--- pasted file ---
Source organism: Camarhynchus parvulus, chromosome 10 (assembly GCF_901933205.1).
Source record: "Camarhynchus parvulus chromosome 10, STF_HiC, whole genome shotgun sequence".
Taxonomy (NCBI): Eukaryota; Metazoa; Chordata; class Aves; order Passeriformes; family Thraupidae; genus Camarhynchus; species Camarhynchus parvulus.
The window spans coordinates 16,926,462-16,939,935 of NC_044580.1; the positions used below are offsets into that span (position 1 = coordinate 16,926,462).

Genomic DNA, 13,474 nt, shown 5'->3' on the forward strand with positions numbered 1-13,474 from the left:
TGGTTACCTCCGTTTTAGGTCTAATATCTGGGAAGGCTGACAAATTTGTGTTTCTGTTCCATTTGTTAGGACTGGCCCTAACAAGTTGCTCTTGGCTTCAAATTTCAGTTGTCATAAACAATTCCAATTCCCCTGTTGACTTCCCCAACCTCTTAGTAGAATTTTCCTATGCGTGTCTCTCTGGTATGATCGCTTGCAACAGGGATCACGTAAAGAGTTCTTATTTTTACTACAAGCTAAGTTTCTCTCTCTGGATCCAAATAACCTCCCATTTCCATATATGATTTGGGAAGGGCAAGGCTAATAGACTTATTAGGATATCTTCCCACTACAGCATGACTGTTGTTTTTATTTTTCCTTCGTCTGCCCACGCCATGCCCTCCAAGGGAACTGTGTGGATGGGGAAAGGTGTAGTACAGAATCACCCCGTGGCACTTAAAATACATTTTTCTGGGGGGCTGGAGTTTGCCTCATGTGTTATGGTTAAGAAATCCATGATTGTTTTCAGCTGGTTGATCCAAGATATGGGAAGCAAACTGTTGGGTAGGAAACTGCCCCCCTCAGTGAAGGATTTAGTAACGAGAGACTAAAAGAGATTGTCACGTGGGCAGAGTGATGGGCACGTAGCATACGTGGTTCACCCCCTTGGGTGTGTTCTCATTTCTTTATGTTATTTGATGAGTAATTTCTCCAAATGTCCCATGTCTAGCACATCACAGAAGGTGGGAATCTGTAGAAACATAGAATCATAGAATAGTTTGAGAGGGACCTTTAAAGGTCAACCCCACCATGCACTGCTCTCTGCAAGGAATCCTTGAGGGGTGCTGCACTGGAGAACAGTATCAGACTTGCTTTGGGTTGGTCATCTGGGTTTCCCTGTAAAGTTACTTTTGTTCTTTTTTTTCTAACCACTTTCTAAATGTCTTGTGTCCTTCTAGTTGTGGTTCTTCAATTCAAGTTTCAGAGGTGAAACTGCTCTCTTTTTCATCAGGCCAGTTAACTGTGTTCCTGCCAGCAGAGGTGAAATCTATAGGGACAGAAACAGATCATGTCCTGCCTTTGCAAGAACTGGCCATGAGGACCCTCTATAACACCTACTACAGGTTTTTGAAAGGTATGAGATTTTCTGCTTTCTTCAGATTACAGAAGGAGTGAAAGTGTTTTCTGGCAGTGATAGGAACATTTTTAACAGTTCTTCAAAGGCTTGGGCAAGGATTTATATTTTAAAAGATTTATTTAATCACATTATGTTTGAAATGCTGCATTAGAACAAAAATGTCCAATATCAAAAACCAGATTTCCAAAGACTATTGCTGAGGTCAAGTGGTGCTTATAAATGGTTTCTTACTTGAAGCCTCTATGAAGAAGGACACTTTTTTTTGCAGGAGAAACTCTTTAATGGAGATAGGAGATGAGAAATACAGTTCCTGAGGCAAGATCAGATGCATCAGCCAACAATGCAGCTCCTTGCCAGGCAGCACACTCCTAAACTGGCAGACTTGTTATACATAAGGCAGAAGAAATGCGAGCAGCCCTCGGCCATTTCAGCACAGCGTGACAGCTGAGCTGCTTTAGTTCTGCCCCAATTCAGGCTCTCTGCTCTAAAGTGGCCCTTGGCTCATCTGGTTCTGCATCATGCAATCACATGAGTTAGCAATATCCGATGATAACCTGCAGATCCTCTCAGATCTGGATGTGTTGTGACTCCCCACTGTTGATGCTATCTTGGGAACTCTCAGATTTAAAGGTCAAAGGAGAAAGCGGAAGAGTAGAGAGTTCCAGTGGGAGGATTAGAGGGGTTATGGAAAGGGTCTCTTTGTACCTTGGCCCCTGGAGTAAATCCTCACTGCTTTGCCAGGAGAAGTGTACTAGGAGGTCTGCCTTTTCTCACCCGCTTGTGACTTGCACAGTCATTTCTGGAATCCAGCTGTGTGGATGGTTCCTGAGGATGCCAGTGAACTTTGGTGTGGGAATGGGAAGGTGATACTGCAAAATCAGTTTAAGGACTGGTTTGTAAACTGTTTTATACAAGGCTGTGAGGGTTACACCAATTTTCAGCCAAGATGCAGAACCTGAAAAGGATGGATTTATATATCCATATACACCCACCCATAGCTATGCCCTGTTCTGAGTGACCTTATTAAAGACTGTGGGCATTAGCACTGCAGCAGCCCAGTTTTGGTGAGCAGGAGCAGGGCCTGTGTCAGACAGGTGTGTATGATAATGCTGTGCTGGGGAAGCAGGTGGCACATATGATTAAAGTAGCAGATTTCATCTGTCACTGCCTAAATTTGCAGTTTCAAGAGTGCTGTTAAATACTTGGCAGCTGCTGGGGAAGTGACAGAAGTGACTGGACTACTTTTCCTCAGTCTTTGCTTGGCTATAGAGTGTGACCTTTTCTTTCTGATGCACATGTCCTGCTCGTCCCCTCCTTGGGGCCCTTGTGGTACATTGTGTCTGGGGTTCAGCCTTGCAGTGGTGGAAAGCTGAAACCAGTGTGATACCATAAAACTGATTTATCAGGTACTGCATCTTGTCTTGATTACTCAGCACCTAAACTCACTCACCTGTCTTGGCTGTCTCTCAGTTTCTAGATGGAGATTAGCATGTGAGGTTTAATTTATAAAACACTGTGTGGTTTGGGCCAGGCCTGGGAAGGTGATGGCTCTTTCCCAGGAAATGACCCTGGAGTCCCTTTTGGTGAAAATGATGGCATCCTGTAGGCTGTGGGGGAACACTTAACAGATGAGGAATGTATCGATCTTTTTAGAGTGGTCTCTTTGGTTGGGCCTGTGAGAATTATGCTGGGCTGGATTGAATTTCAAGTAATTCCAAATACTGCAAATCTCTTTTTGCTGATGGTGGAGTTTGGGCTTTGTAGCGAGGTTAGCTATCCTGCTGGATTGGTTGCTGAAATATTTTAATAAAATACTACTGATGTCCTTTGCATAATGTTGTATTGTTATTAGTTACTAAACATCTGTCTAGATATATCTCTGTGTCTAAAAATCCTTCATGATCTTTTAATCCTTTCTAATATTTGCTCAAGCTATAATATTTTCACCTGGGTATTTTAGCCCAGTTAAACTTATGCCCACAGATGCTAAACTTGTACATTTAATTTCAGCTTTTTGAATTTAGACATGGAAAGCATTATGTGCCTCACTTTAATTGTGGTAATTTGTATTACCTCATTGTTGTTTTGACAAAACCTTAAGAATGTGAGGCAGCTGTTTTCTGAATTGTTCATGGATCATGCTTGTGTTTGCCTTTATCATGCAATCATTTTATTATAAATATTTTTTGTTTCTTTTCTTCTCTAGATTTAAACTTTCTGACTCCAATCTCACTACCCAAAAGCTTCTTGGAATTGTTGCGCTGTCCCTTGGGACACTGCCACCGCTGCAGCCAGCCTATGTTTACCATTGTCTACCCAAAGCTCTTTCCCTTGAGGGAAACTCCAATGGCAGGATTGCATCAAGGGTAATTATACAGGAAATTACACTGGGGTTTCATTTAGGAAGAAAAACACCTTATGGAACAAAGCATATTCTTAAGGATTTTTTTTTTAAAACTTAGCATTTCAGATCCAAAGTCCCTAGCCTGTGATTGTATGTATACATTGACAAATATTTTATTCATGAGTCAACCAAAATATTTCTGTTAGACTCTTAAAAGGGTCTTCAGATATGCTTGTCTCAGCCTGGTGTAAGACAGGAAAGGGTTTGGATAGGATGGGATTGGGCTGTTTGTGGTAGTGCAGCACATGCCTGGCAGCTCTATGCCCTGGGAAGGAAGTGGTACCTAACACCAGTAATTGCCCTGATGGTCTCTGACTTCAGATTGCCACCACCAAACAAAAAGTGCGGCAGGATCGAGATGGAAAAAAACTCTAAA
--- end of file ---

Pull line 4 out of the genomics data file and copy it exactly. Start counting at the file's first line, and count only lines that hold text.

The window spans coordinates 16,926,462-16,939,935 of NC_044580.1; the positions used below are offsets into that span (position 1 = coordinate 16,926,462).